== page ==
Step 0. If you're fortunate enough to participate in the design of your infrastructure (as opposed to being thrown at the deep end and having to maintain some 'legacy' one), then try to aim for horizontal scalability. It's easier to scale out than to scale up, and failures in this mode will hopefully impact a smaller percentage of your users.
Step 1. Configure a good monitoring and alerting system
This is the single most important thing you need to do for your infrastructure. It's also a great way to learn a new infrastructure that you need to maintain.
I talked about different types of monitoring in another blog post. My preferred approach is to have 2 monitoring systems in place:
- an internal monitoring system which I use to check the health of individual servers/devices
- an external monitoring system used to check the behavior of the application/web site as a regular user would.
My preferred internal monitoring/alerting system is Nagios, but tools like Zabbix, OpenNMS, Zenoss, Monit etc. would definitely also do the job. I like Nagios because there is a wide variety of plugins already available (such as the extremely useful check_mysql_health plugin) and also because it's very easy to write custom plugin for your specific application needs. It's also relatively easy to generate Nagios configuration files automatically.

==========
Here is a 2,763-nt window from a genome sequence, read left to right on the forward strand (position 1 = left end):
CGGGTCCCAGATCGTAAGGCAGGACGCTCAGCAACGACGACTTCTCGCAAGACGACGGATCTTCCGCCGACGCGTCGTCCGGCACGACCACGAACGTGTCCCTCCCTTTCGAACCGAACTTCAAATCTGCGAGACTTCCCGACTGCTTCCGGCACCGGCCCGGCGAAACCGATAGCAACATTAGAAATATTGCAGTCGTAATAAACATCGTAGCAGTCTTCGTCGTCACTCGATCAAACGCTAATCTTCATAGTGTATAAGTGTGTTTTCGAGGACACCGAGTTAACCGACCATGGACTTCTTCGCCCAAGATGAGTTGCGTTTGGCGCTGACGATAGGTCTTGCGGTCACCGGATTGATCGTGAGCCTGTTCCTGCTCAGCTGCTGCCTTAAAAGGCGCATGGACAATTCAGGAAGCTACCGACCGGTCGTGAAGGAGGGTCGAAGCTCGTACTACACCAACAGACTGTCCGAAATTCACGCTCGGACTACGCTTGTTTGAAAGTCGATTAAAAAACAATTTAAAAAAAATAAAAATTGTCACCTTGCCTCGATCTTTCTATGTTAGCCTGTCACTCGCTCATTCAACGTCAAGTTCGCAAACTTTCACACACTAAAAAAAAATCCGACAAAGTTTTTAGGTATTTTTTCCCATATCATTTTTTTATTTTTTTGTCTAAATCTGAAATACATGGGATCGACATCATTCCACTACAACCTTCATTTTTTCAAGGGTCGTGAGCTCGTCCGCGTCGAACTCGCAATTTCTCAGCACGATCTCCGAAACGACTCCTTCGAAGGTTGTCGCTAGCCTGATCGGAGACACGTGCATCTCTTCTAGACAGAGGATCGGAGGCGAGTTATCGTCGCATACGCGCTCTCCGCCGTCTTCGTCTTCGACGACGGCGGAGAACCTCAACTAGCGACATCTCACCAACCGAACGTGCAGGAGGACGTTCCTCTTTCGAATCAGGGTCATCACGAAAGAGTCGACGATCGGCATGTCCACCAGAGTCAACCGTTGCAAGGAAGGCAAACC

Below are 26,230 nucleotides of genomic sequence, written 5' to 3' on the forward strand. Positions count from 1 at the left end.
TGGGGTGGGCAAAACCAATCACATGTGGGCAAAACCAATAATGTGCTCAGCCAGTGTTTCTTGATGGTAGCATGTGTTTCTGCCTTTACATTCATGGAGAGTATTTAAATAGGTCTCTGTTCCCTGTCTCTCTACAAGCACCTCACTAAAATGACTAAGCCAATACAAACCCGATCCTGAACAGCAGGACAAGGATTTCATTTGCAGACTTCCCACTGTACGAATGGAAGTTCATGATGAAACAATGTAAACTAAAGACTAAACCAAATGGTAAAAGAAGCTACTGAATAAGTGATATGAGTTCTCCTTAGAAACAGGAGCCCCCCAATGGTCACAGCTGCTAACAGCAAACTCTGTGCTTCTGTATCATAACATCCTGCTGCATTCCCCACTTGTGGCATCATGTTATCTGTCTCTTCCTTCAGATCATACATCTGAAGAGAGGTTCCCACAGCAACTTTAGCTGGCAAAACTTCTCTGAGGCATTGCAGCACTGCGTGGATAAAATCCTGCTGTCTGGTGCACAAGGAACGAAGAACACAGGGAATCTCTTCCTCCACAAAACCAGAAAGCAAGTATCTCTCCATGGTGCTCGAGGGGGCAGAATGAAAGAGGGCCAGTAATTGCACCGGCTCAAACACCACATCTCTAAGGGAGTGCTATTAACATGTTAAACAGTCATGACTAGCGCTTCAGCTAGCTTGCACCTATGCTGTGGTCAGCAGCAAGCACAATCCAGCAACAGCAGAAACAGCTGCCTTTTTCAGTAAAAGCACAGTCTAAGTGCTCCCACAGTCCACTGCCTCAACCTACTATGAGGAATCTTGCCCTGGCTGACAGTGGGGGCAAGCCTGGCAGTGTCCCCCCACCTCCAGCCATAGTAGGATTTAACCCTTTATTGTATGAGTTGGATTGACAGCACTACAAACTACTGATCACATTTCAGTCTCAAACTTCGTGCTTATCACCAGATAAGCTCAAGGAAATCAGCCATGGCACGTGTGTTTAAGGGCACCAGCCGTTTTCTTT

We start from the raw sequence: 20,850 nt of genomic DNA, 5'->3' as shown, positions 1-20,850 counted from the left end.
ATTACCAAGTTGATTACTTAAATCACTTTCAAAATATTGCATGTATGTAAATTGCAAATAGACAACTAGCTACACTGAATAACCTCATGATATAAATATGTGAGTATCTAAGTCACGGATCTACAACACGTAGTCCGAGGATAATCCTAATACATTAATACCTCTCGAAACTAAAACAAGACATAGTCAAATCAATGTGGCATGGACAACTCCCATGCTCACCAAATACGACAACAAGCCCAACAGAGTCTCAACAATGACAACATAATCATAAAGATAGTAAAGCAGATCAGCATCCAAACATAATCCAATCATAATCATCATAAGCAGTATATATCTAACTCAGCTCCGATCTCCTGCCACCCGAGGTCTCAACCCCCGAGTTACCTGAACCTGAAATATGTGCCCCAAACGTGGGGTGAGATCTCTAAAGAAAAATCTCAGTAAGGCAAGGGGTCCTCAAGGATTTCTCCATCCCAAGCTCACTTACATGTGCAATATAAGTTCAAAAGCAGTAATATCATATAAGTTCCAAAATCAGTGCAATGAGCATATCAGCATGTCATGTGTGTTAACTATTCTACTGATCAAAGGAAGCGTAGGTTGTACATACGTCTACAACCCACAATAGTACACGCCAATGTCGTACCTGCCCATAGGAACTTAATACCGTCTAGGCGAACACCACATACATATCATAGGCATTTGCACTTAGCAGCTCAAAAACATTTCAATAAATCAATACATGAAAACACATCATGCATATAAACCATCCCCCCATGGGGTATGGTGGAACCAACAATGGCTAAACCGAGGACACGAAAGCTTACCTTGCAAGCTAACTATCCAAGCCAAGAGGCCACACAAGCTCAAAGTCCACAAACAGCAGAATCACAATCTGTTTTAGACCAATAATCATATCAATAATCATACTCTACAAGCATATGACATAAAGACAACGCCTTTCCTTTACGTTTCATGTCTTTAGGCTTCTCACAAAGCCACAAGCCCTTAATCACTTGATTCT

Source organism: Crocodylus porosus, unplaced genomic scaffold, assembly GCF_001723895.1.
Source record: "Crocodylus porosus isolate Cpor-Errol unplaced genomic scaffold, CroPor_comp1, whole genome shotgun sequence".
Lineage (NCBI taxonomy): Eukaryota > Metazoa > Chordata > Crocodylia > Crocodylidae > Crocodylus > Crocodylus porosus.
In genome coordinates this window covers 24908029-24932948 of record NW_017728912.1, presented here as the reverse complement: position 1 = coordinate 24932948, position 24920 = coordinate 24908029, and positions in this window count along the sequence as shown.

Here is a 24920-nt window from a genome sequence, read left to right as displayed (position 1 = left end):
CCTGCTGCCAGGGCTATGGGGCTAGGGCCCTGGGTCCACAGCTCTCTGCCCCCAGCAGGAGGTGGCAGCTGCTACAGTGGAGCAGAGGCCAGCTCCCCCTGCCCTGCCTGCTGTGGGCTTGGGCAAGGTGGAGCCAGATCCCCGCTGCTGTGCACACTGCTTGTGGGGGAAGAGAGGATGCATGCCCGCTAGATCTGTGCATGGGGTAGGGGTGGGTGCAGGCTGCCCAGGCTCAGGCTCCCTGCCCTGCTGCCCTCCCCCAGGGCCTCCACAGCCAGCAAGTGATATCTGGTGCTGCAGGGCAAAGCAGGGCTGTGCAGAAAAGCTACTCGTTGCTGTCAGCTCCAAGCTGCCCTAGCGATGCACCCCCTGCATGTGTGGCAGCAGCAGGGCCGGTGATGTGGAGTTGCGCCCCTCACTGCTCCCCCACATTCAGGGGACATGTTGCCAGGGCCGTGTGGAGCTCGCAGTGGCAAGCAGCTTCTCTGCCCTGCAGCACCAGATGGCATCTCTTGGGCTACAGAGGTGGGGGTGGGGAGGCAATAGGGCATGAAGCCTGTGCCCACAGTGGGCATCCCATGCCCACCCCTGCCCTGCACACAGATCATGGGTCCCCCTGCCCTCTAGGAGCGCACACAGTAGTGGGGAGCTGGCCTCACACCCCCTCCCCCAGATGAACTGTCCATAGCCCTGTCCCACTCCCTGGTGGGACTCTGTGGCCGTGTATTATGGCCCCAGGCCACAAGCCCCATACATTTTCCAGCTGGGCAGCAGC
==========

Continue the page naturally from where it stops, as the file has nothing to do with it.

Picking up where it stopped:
For external monitoring I use a combination of Pingdom and Akamai alerts. Pingdom runs checks against certain URLs within our application, whereas Akamai alerts us whenever the percentage of HTTP error codes returned by our application is greater than a certain threshold.
I'll talk more about correlating internal and external alerts below.
Step 2. Configure a good resource graphing system
This is the second most important thing you need to do for your infrastructure. It gives you visibility into how your system resources are used. If you don't have this visibility, it's very hard to do proper capacity planning. It's also hard to correlate monitoring alerts with resource limits you might have reached.
I use both Munin and Ganglia for resource graphing. I like the graphs that Munin produces and also some of the plugins that are available (such as the munin-mysql plugin), and I also like Ganglia's nice graph aggregation feature, which allows me to watch the same system resource across a cluster of nodes. Munin has this feature too, but Ganglia was designed from the get-go to work on clusters of machines.
Step 3. Dashboards, dashboards, dashboards
Everybody knows that whoever has the most dashboards wins. I am talking here about application-specific metrics that you want to track over time. I gave an example before of a dashboard I built for visualizing the outgoing email count through our system.